A strongly active solfatara field (fumaroles that are characteristically sulfurous) is present in the South East part of Kawah Ijen’s crater near the lakeshore, where sulfur-mining activities have existed for many decades. Local workers channel some of the fumarolic gases and molten condensates through pipes and out onto the ground. Once the liquid cools and hardens, workers break the solid sulfur into large pieces and load it into baskets for manual transport out of the crater. According to Wikipedia, miners carry loads of sulfur ore blocks ranging from 75 to 90 kg up a steep trail to the crater rim and then 3 km down the mountain to a weighing station. That and many other web sites show photos of the mining process. Among the more recent photos of the scene are those by Oliver Grunewald (2010) on the ‘boston.com’ web site. He points out that few of the miners possess gas masks.
Two dental studies of miners concluded that they had both higher incidence of dental erosion to the enamel on their teeth (Pranani and Wibisono, 2008) and the gum disease gingivitis (Anitasari and Wibisono, 2008). Both studies attribute these problems to exposure to sulfuric acid fumes. The studies were small (30 miners) and for comparison (control groups) used similar numbers of residents who lived around the mine but did not work as miners.
An active vent at the edge of the lake is a source of elemental sulfur, and supports a mining operation. Escaping volcanic gases are channelled through a network of ceramic pipes, resulting in condensation of molten sulfur. The sulphur, which is deep red in colour when molten, pours slowly from the ends of these pipes and pools on the ground, turning bright yellow as it cools. The miners break the cooled material into large pieces and carry it away in baskets. Miners carry loads ranging from 75 kilograms (165 lb) to 90 kilograms (200 lb), up 300 metres (980 ft) to the crater rim, with a gradient of 45 to 60 degrees and then 3 kilometres (1.86 miles) down the mountain for weighing. Most miners make this journey twice a day. A nearby sugar refinery pays the miners by the weight of sulfur transported; as of September 2010, the typical daily earnings were equivalent to approximately $13 US. The miners often receive insufficient protection while working around the volcano and complain of numerous respiratory afflictions. There are 200 miners, who extract 14 tons per day – about 20 percent of the continuous daily deposit.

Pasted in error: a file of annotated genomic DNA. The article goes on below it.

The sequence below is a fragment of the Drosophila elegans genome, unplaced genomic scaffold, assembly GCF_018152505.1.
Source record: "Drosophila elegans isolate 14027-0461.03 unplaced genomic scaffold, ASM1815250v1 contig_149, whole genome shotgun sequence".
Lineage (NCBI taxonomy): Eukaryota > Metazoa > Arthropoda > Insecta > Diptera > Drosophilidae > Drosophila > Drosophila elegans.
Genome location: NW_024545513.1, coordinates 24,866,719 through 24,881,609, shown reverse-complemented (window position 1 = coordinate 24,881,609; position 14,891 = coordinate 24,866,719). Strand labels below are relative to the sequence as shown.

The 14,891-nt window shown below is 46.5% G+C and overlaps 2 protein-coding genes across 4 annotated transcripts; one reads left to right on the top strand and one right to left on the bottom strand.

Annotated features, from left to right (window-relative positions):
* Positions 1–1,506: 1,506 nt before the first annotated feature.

A continuous stream of sulfur-laden gases blasts from fumaroles at the lake-side solfatara. These hot gases travel underground in the absence of oxygen. If they are hot enough when they emerge from a vent, the sulfur ignites upon contact with oxygen in the atmosphere. Often the temperature is low enough that the sulfur condenses, falls to the ground as a liquid, flows a short distance, and solidifies. This produces a renewable deposit of mineral sulfur that local people mine and carry to a local sugar refinery that buys it.
Miners walk up the flank of the mountain and then descend dangerous rocky paths down the steep walls of the caldera. Then, using steel bars, they break sulfur from an outcrop, load their baskets, and make the return trip to the refinery. Miners make one or two trips per day carrying up to 200 pounds of sulfur. The refinery pays them based upon the weight of sulfur that they deliver. The rate of pay amounts to a few dollars per trip. Ambitious and physically fit miners can make two trips per day.
Miners have carried hundreds of sections of pipe up the mountain. These have been used to capture the gases produced by numerous vents and route them to a single area where their sulfur spills onto a level work area. This makes collection more efficient and safer for the miners.
Sulfur mining at Kawah Ijen has its hazards. The steep paths are dangerous, the sulfur gases are poisonous, and occasional gas releases or phreatic eruptions have killed many miners.
Ijen and its sulfur mining was featured in the 1991 IMAX film Ring of Fire, and as a topic on the 5th episode of the BBC television documentary Human Planet. In the documentary film War Photographer, journalist James Nachtwey visits Ijen and struggles with noxious fumes while trying to photograph workers. Michael Glawogger film Workingman’s Death is about sulfur workers.
1. Surabaya – Banyuwangi – Paltuding (entrance) – Ijen Crater.
from Paltuding to the crater is about 3 km, can be reach by foot or motor cycle (trail).
2. Gilimanuk (Bali) – (ferry accross Bali strait) – Ketapang Port (Banyuwangi) – Paltuding – Ijen Crater.